“Grandparenting” of nutrient losses is the most likely outcome of the plan, enabling farms to retain existing levels of nitrogen and phosphate losses, based on a term average. While that allows dairy farmers to maintain a “business as usual” approach, it will impact severely upon future land use options of their neighbouring dry stock farmers. Dry stock farmers will also be required to fence off all waterways, requiring extensive investment across large areas of sometimes difficult country.

Back in the office, farmers will also be required to complete land use management plans that define specific activities allowable under the plan within different parts of their farm boundaries.
Total Ag consultants Rob Macnab and Kathryne Easton are encouraging their clients to set aside some time to understand the Healthy Rivers Plan, and what it will mean for their farm business, now and in the future.

Kathryne’s time spent as a land management advisor for the Northland Regional Council and her hands on experience farming means she has a holistic understanding of what such a plan aims to achieve, and what it will mean for farmers at the sharp end of its impact.

Rob has been closely monitoring the Healthy Rivers plan development and has been in constant contact with Waikato Regional Council as to the delivery of the proposed plan.

Rob and Kathryne intend to run a series of workshops aimed at educating sheep and beef farmers on the Plan’s implications, and helping them develop farm nutrient plans that will comply with the Plan.
To learn more about the Plan and the workshops, feel free to contact Rob (027) 320- 3185 or Kathryne (021) 285-0663.

Beef prospects positive
Despite a Kiwi dollar that remains obstinately high, prospects for beef prices remain strongly positive as spring starts to kick start the grass market and processors assess overseas conditions for another year. After a dream run of grass growth for many farmers throughout the North Island for the past year now, there will be a few sighs of relief at the positive outlook for prices globally.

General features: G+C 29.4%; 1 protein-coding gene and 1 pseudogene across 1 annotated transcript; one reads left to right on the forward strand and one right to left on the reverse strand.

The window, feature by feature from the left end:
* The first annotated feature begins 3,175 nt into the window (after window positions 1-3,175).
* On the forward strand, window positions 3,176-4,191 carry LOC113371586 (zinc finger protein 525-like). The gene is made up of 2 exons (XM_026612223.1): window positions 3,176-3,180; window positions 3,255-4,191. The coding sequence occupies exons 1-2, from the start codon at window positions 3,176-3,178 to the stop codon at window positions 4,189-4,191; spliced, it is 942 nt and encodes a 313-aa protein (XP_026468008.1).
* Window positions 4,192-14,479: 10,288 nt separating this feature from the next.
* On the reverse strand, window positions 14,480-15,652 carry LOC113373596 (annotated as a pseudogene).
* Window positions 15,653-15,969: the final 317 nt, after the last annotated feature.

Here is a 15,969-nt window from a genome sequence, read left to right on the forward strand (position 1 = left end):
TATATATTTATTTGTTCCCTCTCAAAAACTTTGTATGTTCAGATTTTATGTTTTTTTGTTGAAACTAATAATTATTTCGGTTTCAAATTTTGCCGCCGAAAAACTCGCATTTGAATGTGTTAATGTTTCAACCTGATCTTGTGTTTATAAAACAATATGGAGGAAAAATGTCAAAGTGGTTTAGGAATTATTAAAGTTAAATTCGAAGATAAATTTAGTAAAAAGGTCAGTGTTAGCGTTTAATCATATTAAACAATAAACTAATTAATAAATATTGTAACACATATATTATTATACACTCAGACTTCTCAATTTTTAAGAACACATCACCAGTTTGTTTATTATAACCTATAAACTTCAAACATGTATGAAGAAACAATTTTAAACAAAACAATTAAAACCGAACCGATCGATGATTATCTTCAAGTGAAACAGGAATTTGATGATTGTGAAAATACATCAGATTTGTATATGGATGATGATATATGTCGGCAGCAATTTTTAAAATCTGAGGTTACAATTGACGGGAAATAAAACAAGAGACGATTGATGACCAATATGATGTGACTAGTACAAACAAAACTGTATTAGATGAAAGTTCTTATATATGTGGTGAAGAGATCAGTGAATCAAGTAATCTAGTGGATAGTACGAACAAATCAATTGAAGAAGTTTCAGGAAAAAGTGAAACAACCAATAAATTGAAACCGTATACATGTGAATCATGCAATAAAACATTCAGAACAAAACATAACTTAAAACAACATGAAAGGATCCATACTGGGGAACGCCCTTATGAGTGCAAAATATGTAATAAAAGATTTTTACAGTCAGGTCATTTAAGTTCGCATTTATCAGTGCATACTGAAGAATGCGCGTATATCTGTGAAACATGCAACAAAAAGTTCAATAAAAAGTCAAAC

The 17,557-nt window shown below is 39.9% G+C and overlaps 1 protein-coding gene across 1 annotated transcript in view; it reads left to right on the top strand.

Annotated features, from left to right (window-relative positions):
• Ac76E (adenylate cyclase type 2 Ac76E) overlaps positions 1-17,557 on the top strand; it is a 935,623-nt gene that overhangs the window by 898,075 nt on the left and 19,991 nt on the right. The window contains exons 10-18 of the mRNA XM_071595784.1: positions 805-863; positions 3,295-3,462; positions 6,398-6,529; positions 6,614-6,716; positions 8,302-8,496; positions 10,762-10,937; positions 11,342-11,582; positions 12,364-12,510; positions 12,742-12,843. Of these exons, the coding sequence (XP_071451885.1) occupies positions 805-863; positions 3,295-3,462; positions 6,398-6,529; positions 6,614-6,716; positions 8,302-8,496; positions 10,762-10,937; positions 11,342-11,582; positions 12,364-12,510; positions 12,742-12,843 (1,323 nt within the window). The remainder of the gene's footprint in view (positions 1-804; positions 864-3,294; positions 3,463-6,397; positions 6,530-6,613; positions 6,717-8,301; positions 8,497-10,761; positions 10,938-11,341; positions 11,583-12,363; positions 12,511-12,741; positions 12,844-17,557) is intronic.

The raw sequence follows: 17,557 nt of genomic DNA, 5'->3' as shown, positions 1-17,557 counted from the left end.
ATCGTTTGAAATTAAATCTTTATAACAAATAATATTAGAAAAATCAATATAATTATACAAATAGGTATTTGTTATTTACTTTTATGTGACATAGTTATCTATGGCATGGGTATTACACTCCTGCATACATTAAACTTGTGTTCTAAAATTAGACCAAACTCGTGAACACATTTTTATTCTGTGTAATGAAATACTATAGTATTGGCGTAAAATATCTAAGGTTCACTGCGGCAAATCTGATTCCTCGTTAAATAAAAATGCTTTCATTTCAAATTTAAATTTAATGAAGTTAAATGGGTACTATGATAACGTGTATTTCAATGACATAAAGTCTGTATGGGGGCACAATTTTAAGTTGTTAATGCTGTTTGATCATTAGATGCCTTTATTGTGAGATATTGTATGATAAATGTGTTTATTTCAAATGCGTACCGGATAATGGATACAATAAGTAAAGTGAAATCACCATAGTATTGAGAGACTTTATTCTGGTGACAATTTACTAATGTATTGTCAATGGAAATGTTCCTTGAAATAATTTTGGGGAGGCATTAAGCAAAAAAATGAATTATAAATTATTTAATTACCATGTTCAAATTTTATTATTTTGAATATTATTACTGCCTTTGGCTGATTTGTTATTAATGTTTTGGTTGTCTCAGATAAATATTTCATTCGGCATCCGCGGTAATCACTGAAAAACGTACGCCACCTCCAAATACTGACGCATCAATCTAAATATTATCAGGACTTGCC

The decline in dairy grazing contracts forced many dry stock farmers to re-enter the livestock market, and purchase stock as markets sizzled under strong grass growth and lower stock numbers.
Total Ag farm consultants Rob Macnab and Aaron Baker have been working closely with drystock clients in the past six months, helping them optimise the net returns the high octane beef market can deliver.
Aaron has found clients are keen to make the most of the market’s prospects.
“But they are also very aware of the risks that such a market can bring – we have been blessed with a dream run in terms of the weather, which has pushed up prices just that much more on the back of positive market prospects.
“We have been working with our clients to ensure they don’t over commit on stock purchases, and achieve the highest possible margins from the excellent grass growing conditions.”

Farmers who paid a premium for weaner cattle back in the autumn will be crossing their fingers the markets stay up to retain some margin on those purchases. Locally, feed levels are good on average for much of the North Island, and barring any significant late winter weather events most farms are poised to kick off spring in good form. 

Beyond the farm gate, global prospects for red meat should reinforce this optimism. Supply of beef remains tight around the world, as United States feed lots rebuild their numbers, Australian supplies also remain tight and also focused upon re-stocking.